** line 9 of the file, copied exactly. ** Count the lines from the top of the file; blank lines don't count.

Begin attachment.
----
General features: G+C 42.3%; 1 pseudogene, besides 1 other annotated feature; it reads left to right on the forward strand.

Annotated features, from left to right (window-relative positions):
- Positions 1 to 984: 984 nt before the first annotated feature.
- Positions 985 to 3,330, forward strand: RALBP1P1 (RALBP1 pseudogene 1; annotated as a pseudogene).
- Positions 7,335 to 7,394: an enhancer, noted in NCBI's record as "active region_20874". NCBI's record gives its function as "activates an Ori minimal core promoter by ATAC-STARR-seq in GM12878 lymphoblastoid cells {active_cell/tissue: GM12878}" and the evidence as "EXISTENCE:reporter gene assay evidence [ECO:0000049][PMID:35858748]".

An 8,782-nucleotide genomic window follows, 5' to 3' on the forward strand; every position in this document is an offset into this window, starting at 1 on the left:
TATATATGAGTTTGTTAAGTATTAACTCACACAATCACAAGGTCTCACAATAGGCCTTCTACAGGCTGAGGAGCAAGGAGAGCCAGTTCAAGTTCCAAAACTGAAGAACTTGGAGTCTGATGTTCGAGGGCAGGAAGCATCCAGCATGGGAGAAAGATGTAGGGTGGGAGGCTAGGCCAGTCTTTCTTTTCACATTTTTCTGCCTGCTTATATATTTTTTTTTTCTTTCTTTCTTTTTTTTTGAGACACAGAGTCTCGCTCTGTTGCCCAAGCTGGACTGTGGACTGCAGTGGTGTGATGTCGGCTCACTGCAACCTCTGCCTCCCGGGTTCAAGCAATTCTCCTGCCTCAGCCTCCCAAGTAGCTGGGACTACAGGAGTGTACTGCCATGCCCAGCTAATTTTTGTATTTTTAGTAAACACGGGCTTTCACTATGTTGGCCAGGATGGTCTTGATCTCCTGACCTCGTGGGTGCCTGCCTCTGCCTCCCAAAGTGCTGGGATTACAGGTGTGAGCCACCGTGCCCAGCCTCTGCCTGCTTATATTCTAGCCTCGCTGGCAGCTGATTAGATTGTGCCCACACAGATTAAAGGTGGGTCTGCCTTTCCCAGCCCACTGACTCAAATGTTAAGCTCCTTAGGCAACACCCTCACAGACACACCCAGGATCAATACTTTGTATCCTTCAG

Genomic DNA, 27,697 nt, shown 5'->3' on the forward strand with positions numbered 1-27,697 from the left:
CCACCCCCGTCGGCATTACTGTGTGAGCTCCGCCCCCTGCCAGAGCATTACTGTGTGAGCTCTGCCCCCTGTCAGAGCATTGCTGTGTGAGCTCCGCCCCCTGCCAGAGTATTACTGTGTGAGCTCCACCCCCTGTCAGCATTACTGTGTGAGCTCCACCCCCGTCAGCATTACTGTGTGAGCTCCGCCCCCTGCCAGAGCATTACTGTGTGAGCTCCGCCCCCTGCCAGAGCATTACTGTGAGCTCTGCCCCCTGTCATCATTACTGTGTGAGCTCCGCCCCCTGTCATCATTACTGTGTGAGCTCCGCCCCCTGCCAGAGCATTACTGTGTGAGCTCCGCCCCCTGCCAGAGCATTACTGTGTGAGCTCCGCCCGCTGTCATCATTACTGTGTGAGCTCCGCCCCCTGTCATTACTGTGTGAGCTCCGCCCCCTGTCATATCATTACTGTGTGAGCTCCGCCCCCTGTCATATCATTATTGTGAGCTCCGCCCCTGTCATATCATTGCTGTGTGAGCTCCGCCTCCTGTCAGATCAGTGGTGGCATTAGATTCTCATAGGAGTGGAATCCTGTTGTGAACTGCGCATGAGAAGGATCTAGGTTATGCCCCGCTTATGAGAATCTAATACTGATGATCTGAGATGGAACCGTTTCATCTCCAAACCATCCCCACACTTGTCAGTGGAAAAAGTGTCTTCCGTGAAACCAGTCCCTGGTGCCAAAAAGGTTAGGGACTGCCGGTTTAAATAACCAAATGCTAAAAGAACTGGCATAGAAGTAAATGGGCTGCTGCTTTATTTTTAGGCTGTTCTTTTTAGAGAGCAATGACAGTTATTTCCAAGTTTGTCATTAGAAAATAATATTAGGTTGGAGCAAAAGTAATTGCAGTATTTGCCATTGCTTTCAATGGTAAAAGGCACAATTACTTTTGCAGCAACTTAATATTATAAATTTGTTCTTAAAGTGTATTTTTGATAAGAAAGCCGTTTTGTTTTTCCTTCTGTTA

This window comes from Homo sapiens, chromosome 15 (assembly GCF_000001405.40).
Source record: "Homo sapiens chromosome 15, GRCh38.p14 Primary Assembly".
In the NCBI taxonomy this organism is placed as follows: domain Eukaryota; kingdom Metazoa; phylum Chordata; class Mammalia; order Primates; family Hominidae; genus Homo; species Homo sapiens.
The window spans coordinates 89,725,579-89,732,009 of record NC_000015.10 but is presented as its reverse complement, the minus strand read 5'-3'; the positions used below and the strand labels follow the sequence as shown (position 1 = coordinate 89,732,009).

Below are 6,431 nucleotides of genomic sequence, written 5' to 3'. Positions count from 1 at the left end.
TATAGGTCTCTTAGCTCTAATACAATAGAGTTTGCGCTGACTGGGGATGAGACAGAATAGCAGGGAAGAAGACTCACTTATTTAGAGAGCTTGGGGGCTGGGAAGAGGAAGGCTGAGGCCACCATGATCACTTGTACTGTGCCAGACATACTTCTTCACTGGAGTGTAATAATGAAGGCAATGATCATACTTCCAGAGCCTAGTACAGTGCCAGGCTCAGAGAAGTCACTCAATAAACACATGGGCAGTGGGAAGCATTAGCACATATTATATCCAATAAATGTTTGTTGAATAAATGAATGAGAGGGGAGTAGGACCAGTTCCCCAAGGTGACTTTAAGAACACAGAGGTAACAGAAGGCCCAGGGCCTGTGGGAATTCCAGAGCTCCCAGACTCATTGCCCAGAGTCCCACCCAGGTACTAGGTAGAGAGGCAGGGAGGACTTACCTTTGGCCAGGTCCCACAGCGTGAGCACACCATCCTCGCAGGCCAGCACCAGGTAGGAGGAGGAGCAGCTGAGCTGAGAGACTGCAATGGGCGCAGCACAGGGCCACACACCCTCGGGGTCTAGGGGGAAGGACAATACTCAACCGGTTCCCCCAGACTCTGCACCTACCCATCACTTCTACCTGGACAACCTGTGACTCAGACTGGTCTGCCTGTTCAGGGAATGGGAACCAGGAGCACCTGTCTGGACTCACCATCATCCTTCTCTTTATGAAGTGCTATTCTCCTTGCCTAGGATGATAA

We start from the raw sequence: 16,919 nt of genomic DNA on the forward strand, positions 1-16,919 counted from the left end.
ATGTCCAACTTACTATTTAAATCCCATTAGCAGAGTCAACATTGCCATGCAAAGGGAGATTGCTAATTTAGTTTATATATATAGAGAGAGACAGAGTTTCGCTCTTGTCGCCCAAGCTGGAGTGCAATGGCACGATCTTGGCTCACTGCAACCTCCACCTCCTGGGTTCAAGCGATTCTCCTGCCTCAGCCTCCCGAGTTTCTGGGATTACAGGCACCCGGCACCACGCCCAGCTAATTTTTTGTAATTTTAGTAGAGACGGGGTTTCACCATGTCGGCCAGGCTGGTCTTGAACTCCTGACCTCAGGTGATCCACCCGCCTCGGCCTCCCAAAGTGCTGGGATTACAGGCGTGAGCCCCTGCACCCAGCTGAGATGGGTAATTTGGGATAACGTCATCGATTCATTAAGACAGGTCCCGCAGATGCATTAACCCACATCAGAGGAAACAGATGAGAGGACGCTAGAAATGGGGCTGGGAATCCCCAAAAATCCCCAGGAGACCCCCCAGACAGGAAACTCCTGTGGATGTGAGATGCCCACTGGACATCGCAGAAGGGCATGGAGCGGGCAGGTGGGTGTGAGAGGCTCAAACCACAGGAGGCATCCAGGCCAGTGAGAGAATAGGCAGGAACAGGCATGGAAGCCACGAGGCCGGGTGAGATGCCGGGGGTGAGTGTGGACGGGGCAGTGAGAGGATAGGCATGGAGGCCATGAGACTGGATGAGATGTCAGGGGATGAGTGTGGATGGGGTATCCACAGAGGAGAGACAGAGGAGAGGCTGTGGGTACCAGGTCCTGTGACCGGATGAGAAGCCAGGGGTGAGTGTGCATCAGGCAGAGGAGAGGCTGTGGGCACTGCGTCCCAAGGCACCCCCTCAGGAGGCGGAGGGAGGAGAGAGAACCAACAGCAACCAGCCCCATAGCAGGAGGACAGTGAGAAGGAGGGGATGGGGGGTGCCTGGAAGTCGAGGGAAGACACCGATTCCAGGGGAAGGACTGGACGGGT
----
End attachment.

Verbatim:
CCACCCCCGTCGGCATTACTGTGTGAGCTCCGCCCCCTGCCAGAGCATTACTGTGTGAGCTCTGCCCCCTGTCAGAGCATTGCTGTGTGAGCTCCGCCCCCTGCCAGAGTATTACTGTGTGAGCTCCACCCCCTGTCAGCATTACTGTGTGAGCTCCACCCCCGTCAGCATTACTGTGTGAGCTCCGCCCCCTGCCAGAGCATTACTGTGTGAGCTCCGCCCCCTGCCAGAGCATTACTGTGAGCTCTGCCCCCTGTCATCATTACTGTGTGAGCTCCGCCCCCTGTCATCATTACTGTGTGAGCTCCGCCCCCTGCCAGAGCATTACTGTGTGAGCTCCGCCCCCTGCCAGAGCATTACTGTGTGAGCTCCGCCCGCTGTCATCATTACTGTGTGAGCTCCGCCCCCTGTCATTACTGTGTGAGCTCCGCCCCCTGTCATATCATTACTGTGTGAGCTCCGCCCCCTGTCATATCATTATTGTGAGCTCCGCCCCTGTCATATCATTGCTGTGTGAGCTCCGCCTCCTGTCAGATCAGTGGTGGCATTAGATTCTCATAGGAGTGGAATCCTGTTGTGAACTGCGCATGAGAAGGATCTAGGTTATGCCCCGCTTATGAGAATCTAATACTGATGATCTGAGATGGAACCGTTTCATCTCCAAACCATCCCCACACTTGTCAGTGGAAAAAGTGTCTTCCGTGAAACCAGTCCCTGGTGCCAAAAAGGTTAGGGACTGCCGGTTTAAATAACCAAATGCTAAAAGAACTGGCATAGAAGTAAATGGGCTGCTGCTTTATTTTTAGGCTGTTCTTTTTAGAGAGCAATGACAGTTATTTCCAAGTTTGTCATTAGAAAATAATATTAGGTTGGAGCAAAAGTAATTGCAGTATTTGCCATTGCTTTCAATGGTAAAAGGCACAATTACTTTTGCAGCAACTTAATATTATAAATTTGTTCTTAAAGTGTATTTTTGATAAGAAAGCCGTTTTGTTTTTCCTTCTGTTA